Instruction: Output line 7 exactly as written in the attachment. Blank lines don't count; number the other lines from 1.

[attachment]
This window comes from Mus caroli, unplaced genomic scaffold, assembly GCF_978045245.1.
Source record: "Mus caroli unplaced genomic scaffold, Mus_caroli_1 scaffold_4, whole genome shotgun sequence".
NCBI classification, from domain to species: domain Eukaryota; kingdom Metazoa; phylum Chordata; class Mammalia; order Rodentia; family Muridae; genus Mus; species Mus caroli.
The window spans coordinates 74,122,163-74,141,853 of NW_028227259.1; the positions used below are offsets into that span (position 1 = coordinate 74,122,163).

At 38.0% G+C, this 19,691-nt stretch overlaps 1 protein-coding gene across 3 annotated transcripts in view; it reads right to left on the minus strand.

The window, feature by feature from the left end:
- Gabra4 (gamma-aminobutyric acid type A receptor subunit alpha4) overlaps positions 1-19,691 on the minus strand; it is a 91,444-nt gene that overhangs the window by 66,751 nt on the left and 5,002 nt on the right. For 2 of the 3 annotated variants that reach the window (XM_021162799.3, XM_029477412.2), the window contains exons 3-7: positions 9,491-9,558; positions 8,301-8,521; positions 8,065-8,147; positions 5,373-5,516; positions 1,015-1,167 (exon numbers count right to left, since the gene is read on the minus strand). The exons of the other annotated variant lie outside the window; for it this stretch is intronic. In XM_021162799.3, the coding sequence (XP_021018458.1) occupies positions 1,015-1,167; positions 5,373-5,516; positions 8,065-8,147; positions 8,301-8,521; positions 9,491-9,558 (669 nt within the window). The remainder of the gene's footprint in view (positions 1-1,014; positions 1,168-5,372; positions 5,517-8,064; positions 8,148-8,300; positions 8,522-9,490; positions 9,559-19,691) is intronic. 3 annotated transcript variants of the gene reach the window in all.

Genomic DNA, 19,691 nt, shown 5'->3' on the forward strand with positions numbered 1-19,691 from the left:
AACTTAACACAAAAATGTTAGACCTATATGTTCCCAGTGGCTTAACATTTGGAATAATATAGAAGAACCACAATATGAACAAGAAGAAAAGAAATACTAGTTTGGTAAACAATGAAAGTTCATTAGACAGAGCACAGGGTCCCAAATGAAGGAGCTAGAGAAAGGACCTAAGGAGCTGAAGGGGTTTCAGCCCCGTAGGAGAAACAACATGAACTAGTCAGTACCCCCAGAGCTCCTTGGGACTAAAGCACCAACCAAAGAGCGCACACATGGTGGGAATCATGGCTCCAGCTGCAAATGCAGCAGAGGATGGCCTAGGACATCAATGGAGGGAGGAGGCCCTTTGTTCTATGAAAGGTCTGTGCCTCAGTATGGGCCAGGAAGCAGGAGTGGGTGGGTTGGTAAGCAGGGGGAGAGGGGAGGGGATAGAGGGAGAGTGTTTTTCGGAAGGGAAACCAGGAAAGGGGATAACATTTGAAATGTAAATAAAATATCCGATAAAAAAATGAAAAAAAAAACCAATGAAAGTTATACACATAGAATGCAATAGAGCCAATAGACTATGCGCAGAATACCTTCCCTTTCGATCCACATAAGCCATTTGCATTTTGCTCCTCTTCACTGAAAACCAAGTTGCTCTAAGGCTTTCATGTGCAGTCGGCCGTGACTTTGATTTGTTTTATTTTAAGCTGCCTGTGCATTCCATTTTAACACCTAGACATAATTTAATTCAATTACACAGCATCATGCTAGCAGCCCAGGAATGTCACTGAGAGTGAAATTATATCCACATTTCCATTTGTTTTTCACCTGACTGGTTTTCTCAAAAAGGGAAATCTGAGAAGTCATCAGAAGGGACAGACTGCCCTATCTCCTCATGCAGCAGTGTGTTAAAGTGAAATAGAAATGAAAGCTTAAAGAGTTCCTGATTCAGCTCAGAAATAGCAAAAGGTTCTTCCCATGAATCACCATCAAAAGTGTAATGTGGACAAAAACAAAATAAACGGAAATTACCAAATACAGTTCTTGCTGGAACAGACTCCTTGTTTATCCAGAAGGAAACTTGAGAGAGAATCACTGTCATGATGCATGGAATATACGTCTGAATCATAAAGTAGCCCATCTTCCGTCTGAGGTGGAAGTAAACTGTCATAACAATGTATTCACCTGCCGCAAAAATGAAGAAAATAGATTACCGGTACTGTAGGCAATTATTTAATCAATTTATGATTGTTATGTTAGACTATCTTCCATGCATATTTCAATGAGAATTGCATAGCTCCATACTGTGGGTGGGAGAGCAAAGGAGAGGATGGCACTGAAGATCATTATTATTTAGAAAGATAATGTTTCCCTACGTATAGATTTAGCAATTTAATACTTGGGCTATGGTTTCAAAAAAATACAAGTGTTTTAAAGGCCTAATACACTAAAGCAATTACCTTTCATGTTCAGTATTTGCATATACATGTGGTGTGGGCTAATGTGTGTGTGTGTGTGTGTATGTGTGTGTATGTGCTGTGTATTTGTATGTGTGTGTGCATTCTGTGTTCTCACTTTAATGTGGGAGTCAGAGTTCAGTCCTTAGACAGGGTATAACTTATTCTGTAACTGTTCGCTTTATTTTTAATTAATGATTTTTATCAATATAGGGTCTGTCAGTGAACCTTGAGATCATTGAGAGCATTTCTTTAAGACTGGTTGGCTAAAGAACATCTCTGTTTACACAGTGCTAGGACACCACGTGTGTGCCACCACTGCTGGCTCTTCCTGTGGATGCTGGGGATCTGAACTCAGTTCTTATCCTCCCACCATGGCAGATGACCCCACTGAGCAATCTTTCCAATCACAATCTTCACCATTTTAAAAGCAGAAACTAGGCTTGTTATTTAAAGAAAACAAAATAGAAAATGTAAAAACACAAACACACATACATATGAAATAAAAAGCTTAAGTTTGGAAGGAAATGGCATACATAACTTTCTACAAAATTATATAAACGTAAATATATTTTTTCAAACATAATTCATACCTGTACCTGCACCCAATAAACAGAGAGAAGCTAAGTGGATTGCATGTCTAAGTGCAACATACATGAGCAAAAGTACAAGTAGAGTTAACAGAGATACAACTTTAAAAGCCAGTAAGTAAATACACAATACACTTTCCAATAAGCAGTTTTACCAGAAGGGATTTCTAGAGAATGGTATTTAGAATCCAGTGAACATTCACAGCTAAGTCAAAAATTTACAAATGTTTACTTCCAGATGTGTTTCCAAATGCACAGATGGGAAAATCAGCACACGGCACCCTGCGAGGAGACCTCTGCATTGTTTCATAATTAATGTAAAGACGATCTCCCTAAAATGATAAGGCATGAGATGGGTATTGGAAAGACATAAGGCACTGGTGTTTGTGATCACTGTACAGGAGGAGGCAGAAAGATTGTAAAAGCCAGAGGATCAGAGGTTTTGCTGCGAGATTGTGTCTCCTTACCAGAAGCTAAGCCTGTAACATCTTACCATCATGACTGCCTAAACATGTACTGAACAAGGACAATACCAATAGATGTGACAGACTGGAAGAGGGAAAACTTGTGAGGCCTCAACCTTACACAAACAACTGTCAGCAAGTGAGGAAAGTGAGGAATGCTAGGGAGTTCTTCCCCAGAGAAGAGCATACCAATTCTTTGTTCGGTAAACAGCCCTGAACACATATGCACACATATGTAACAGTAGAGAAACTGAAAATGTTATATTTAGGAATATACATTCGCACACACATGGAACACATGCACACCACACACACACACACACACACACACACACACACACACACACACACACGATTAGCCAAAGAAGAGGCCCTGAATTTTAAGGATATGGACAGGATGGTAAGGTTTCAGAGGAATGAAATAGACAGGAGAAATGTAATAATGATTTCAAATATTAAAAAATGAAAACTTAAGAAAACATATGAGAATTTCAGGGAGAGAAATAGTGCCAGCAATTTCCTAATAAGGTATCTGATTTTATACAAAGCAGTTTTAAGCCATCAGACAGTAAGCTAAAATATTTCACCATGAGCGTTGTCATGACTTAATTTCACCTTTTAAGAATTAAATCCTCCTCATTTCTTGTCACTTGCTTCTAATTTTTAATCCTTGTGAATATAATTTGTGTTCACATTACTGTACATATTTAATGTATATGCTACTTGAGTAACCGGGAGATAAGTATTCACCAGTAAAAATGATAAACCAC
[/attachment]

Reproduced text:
- Gabra4 (gamma-aminobutyric acid type A receptor subunit alpha4) overlaps positions 1-19,691 on the minus strand; it is a 91,444-nt gene that overhangs the window by 66,751 nt on the left and 5,002 nt on the right. For 2 of the 3 annotated variants that reach the window (XM_021162799.3, XM_029477412.2), the window contains exons 3-7: positions 9,491-9,558; positions 8,301-8,521; positions 8,065-8,147; positions 5,373-5,516; positions 1,015-1,167 (exon numbers count right to left, since the gene is read on the minus strand). The exons of the other annotated variant lie outside the window; for it this stretch is intronic. In XM_021162799.3, the coding sequence (XP_021018458.1) occupies positions 1,015-1,167; positions 5,373-5,516; positions 8,065-8,147; positions 8,301-8,521; positions 9,491-9,558 (669 nt within the window). The remainder of the gene's footprint in view (positions 1-1,014; positions 1,168-5,372; positions 5,517-8,064; positions 8,148-8,300; positions 8,522-9,490; positions 9,559-19,691) is intronic. 3 annotated transcript variants of the gene reach the window in all.